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Industry Insiders: Osborne House

5 Minute Read
Explore the gardens at Queen Victoria and Prince Albert's former private holiday home and find out more about the incredible plants growing in the grounds with Head Gardener, Toby Beasley.
Queen Victoria wasn't wrong when she said "it is impossible to imagine a prettier spot" when referring to Osborne House, also known as her and Prince Albert's palatial holiday home on the Isle of Wight

Explore Osborne House's sprawling gardens packed full of incredible flora and take in the stunning natural surroundings. 

The ornate terrace gardens, renovated in 2016–17 as part of a major conservation project, are a riot of tulips in spring. The mild summer climate allows stunning bedding displays in summer. Wander the Victorian walled garden with its espaliered fruit trees, and explore the wider parkland with its historic trees, many planted by Prince Albert.

Osborne House has been owned and managed by English Heritage since 1986 after Her Majesty, Queen Elizabeth II gave permission for the house to be opened to the public.

We had a fantastic opportunity to speak to Osborne House's Head Gardener, Toby Beasley, to discover more about these historic royal grounds and to find out more about what is going on above and below the soil at this time of year.


When did your interest in horticulture begin?

I guess this is a familiar story but my granddad was an avid gardener and my mum trained as a florist so gardening rubbed off on me. Plants and gardens were a constant presence when I was growing up and at one stage we even lived in the middle of a nursery when my mum managed a garden centre.
 I can still remember growing runner beans at infant school, growing them in a jam jar with some blotting paper behind them so you can see the root and shoot develop. Perhaps that was the spark that got me interested.

What does a ‘typical day’ look like for you at Osborne House?

Most of my time is taken up with office work these days. We always start the day with a team briefing letting the garden team know of any news and sorting out their work. Sometimes work priorities have to change if we have a VIP visit for instance, or if it we need to help other departments on site.

After the team briefing I often have a catch up with individual’s in the team, particularly with my deputy to plan longer term work or inspect different parts of the garden or wider estate. I often catch up with our senior gardeners to talk though work in their garden areas or catch up with our contractors. Then it’s up to the office to sort through the day’s emails and get on with whatever task they bring. This could be anything from answering visitors enquiries, planning the next seasons bedding display or organising work to be done by contractors.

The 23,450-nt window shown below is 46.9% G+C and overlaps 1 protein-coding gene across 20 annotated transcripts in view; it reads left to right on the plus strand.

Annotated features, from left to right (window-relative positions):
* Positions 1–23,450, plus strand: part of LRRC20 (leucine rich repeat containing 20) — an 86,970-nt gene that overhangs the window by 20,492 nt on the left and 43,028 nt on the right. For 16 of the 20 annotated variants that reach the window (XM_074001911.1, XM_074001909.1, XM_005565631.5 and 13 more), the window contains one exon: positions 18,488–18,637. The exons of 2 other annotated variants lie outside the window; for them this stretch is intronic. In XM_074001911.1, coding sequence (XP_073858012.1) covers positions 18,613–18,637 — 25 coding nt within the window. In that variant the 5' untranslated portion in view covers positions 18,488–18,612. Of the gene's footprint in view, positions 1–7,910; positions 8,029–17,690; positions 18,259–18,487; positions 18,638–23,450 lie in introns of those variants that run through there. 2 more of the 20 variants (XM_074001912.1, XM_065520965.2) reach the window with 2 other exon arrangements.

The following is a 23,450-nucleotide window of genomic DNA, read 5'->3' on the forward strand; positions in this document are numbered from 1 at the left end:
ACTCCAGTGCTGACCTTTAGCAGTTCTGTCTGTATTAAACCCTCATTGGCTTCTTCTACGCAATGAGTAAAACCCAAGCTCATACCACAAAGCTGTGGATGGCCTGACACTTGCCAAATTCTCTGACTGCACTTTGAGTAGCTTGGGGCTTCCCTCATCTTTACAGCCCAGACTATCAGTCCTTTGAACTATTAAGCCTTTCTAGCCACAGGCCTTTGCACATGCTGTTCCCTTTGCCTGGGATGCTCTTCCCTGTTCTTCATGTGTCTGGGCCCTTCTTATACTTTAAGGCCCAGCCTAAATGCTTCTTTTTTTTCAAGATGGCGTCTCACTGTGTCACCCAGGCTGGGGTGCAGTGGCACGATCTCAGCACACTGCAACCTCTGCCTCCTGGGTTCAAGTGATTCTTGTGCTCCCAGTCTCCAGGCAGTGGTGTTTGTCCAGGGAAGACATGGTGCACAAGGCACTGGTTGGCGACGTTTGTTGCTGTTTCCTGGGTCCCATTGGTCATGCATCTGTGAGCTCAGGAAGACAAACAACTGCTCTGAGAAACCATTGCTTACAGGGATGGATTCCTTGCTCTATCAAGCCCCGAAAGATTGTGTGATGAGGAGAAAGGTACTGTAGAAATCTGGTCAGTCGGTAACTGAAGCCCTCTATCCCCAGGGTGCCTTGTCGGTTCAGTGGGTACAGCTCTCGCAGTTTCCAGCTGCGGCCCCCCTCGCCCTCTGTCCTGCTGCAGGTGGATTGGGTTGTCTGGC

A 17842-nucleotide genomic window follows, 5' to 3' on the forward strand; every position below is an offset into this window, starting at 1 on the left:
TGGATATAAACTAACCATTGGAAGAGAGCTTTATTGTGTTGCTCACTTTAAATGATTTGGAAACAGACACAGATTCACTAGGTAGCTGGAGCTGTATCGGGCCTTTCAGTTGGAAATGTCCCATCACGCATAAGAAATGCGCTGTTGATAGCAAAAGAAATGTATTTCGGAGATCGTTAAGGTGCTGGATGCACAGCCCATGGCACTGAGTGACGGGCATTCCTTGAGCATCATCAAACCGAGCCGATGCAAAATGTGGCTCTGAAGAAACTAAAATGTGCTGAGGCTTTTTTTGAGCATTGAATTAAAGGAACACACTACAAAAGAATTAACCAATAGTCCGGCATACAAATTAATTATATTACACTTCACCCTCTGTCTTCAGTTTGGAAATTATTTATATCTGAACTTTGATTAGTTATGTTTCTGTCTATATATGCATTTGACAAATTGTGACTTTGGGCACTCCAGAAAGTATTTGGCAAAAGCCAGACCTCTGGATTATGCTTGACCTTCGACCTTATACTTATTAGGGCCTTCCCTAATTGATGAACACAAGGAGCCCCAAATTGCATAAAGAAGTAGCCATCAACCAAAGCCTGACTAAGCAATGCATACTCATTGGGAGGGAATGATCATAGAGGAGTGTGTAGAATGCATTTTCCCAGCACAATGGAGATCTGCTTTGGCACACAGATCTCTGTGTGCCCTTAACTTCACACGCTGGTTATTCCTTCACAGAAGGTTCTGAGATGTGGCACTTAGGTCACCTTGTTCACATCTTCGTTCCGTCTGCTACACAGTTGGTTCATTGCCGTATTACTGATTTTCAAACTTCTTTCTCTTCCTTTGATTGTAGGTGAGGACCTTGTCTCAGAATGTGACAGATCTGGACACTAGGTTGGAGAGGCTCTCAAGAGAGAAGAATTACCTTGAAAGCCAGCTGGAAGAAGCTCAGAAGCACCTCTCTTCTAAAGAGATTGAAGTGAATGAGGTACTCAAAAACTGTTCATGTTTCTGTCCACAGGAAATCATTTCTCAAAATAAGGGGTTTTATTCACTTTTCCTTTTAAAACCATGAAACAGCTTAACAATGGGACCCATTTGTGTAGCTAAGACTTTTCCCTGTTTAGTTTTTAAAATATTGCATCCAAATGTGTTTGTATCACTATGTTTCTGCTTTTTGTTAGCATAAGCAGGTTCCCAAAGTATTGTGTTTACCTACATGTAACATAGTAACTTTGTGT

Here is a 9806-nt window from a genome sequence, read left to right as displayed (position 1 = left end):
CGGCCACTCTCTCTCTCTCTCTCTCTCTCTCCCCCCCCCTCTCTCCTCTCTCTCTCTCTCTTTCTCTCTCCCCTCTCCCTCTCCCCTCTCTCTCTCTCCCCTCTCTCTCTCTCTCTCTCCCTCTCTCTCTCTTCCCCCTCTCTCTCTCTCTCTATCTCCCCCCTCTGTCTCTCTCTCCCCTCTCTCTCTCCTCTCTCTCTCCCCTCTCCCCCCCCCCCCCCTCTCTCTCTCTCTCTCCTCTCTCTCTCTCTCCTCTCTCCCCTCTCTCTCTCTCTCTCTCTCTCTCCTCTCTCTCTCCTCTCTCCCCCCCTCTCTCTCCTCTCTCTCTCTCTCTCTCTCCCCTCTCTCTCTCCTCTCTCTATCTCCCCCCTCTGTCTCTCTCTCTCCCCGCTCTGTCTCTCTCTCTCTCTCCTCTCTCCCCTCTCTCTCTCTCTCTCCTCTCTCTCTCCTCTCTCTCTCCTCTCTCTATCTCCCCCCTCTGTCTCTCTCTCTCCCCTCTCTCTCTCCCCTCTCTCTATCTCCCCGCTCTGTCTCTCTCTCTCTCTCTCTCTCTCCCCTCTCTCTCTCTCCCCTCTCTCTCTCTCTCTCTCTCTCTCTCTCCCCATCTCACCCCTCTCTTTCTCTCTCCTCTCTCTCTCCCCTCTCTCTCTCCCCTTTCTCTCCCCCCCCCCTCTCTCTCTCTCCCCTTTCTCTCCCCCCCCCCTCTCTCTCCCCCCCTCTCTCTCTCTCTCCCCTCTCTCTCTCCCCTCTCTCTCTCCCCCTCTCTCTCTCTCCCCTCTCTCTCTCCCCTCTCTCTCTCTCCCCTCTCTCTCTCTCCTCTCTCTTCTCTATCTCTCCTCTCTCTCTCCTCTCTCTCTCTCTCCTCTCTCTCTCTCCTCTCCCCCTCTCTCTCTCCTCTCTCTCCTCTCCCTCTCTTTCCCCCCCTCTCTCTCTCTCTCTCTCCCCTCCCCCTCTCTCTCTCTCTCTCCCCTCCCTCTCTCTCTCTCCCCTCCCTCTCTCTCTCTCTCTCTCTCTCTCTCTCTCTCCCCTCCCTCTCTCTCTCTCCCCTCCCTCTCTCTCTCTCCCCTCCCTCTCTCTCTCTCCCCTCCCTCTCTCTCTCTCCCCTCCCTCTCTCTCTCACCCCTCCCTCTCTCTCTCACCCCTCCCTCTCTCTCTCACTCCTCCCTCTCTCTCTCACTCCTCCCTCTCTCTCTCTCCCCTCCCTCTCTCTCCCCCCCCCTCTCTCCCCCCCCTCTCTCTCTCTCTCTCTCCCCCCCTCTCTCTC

Do you have a favourite section/area of the garden?

It tends to vary through the year. The pleasure grounds are great when the Rhododendrons are all in flower and the herbaceous displays in the walled garden can be very colourful through the summer but you can’t beat the bedding on the terraces. When it is in full bloom it really is spectacular especially with the view across the Solent providing the backdrop to our terrace displays.


How many gardeners do you have working alongside you on site?

We have 11 gardeners employed by English Heritage and around 65 volunteers and we have 2 contractors based at Osborne who look after the wider estate and our other island properties (Carisbrooke Castle, Yarmouth Castle and Appuldurcombe House).

What interests you most about your work?

It’s still the plants. You have a massive variety of work being a head gardener with plenty of tasks falling into the managerial role such as budgeting, recruitment and contract management; but the best part of my job still comes down to growing plants and using them effectively to make the garden look good.


What has been your most rewarding project to date?

I tend to split projects into two types. Those that improve what we have already got and those projects that open up more of the estate. I think every gardener’s aim is to constantly try and improve the displays in the garden and that is what we have managed to do since I have been head gardener at Osborne. Each year we take on a part of the garden to improve, we have worked on improving our herbaceous plantings for quite a while but for the last couple of years we have been focussing on the royal children’s garden at Swiss Cottage (a small garden ¾ mile away from Osborne House) installing metal edging to the paths, re-turfing, replanting some of our old gooseberries and currants and improving the shrub borders.